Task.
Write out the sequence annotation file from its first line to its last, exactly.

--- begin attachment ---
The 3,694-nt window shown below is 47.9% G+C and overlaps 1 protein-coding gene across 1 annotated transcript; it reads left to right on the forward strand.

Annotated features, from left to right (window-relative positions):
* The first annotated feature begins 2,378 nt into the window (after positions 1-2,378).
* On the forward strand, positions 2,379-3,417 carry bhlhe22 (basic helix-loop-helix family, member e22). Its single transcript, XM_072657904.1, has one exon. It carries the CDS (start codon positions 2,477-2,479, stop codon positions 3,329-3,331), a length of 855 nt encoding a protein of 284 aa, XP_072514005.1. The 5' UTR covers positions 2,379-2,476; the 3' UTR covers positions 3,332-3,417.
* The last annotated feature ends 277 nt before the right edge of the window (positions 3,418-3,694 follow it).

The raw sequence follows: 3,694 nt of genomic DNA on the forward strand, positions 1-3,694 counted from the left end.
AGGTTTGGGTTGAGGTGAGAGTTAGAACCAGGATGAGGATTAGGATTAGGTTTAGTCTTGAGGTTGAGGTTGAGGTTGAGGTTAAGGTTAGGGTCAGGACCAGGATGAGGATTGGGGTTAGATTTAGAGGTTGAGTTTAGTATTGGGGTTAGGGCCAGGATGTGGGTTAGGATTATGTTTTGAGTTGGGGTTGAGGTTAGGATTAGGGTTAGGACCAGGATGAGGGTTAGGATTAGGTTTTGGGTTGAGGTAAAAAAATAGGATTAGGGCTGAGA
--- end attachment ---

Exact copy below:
The 3,694-nt window shown below is 47.9% G+C and overlaps 1 protein-coding gene across 1 annotated transcript; it reads left to right on the forward strand.

Annotated features, from left to right (window-relative positions):
* The first annotated feature begins 2,378 nt into the window (after positions 1-2,378).
* On the forward strand, positions 2,379-3,417 carry bhlhe22 (basic helix-loop-helix family, member e22). Its single transcript, XM_072657904.1, has one exon. It carries the CDS (start codon positions 2,477-2,479, stop codon positions 3,329-3,331), a length of 855 nt encoding a protein of 284 aa, XP_072514005.1. The 5' UTR covers positions 2,379-2,476; the 3' UTR covers positions 3,332-3,417.
* The last annotated feature ends 277 nt before the right edge of the window (positions 3,418-3,694 follow it).

The raw sequence follows: 3,694 nt of genomic DNA on the forward strand, positions 1-3,694 counted from the left end.
AGGTTTGGGTTGAGGTGAGAGTTAGAACCAGGATGAGGATTAGGATTAGGTTTAGTCTTGAGGTTGAGGTTGAGGTTGAGGTTAAGGTTAGGGTCAGGACCAGGATGAGGATTGGGGTTAGATTTAGAGGTTGAGTTTAGTATTGGGGTTAGGGCCAGGATGTGGGTTAGGATTATGTTTTGAGTTGGGGTTGAGGTTAGGATTAGGGTTAGGACCAGGATGAGGGTTAGGATTAGGTTTTGGGTTGAGGTAAAAAAATAGGATTAGGGCTGAGA